Lessons learned while working with Backbone.js

I was developing a quite big Backbone.js application with my team of 2 more members. We were working on this project for about 7 months. We’ve learned an awful number of things in this journey as it was our biggest Javascript project for everyone in our team. Among many other things, OOP in Javascript always confuses me though I understand a few things better than earlier. I’ve tried to write a few things I’ve learned while working in this project; however, everything does not directly related to backbone.js

Source Code is the best documentation

I have relied on the backbonejs.org for several months for documentation purpose. However, I’ve found not everything was documented properly in the website. For example, from the website I knew fetch/sync accepts success and error as property of the options hash. What I didn’t know until I read the source code is that it also triggers sync and error events on success and failure respectively. Reading the official doc, I thought it’s possible only for save() method.

Simplified Object Copying

If I need to copy a variable/object attribute, I first need to check it whether it exists or not. Look at this example:

if(this.someAttribute){
  var localAttribute = this.someAttribute;
} else {
  var localAttribute = this.someAttribute = {} //or any default value;
}

However, while reading Backbone.js source code, I’ve learned we could write this in a very simplified one line.

var localAttribute = this.someAttribute || (this.someAttribute = {});

Changing in referenced object does not trigger events

When you change an attribute of a backbone model, change and change:attribute  events are triggered. For example,

object.set(‘name’, ‘The HungryCoder’) will trigger change and change:name events on object.  The following will not work.

var info = model.get('userInfo'); //returns a hash
info['id'] = 101;
model.set('userInfo', info);

The above change won’t trigger a change event. Here info variable is a reference to model’s userInfo and userInfo attribute in the object is already updated when you set info[‘id’] = 101;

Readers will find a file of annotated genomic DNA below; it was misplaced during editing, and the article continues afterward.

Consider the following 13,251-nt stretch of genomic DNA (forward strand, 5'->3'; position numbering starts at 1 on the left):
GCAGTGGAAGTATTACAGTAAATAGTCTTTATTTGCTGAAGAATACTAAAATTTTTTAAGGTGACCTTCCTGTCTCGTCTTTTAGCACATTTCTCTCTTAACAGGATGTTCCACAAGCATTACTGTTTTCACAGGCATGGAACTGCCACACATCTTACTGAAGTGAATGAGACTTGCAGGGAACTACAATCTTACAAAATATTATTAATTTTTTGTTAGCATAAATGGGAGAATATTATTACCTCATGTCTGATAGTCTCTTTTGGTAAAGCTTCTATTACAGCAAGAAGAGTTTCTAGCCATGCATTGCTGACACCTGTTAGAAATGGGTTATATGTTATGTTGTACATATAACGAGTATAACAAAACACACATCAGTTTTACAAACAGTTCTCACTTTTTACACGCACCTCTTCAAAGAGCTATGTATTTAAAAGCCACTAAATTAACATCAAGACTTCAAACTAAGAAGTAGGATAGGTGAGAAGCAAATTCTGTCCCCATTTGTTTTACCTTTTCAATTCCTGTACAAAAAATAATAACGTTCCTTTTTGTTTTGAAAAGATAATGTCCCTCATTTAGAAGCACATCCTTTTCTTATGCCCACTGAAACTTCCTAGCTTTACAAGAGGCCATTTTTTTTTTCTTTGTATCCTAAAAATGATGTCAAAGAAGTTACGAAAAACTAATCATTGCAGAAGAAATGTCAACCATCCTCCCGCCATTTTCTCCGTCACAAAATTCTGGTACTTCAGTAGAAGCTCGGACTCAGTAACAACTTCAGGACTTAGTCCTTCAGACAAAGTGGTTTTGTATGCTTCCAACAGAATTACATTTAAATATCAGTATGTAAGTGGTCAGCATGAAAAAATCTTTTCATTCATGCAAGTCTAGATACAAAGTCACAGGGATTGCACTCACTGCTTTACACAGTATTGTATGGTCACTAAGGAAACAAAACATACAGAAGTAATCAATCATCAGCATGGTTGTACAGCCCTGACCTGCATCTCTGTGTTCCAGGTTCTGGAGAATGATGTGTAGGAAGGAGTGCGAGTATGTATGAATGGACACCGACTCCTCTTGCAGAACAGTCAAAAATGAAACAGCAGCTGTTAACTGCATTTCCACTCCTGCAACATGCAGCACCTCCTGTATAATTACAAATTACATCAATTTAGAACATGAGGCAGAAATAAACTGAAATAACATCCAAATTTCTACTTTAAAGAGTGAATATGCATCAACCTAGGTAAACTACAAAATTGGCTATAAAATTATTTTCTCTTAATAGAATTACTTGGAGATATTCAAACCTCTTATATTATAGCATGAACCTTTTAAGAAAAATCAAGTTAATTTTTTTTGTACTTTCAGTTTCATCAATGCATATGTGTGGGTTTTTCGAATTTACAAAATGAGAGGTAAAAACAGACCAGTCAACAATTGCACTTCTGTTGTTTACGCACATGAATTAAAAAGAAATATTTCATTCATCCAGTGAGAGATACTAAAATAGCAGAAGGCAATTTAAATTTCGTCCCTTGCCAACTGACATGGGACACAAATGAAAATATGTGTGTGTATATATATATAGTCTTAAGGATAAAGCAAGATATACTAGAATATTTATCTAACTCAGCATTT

In such cases, if you want to trigger the change events, you need to clone the attribute at first place when you are copying them.

var info = _.clone(model.get('userInfo'));
info['id'] = 101;
model.set('userInfo', info);

This will trigger change and change:info events correctly.

Learn fighting Zombies

If you’re working with Backbone.js for a while, chances are high that you’re already facing this kind of problems. Sometimes, you will notice that a particular action is triggering more than once though it is supposed to perform only once.

This happens because, even though, you remove elements from your DOM, they are still alive in your computer’s memory. Consider the example:

 

var Views.MyView = Backbone.View.extend({
  initialize: function() {
    this.model.on('change', this.render, this);
  },
  render: function() {
    //render template
    alert('hello');
  }
});

You’ve taken instance of this view and added to your DOM. When you wanted to remove these elements from DOM, you’ve called remove() method on this instance. Though the elements are removed from DOM, they are still in memory and can’t be cleaned up by Javascript’s garbage collectors as this object is still referenced from your model. It is due to the following line that you’ve written in our earlier view.

this.model.on('change', this.render, this);

The model has still a reference to this view and a referenced object is not cleaned. So your view is still going to alert you even if they are not visible in the DOM. This has been addressed in Backbone.js 0.9.9 where listenTo (and stopListening) is introduced. So you re-write the above line as following:

this.listenTo(this.model, 'change', this.render);

This will internally keep track of the bounded events and will reliably unbind any events when you call remove() on this view object.

to be updated…

Sunspot – power up your app with solr before knowing it

The title is a bit skeptical. Isn’t it? But trust me, it’s true. You can implement solr power searching in your Ruby on Rails application without knowing Solr. Yes, you off course know about Solr. What you don’t know is how to make it work for you. Let’s check how can you power your application with Solr using Sunspot gem.

What is Sunspot?

Sunspot is a Ruby library for expressive, powerful interaction with the Solr search engine. Sunspot is built on top of the RSolr library, which provides a low-level interface for Solr interaction; Sunspot provides a simple, intuitive, expressive DSL backed by powerful features for indexing objects and searching for them.

Using the sunspots DSL, you can easily implement solr powered searching. Its drop-in support with Rails models let you power your site with a few lines of codes.

Installation

Add the following line in your Bundle file.

gem 'sunspot_rails'
gem 'sunspot_solr'

Then run ‘bundle install’.  Continue reading →

KnockoutJS Starter

KnockoutJS Starter

I received the paperback of KnockoutJS Starter book on 28th  December, 2012 though I’ve already completed many pages reading its PDF version. I could not publish my review as I was little busy with our Ruby Conference in Bangladesh.

KnockoutJS Starter is written by Eric M. Barnard and is published by Packt Publishing. This is a very short book which can be completed reading within a week or two.

Continue reading →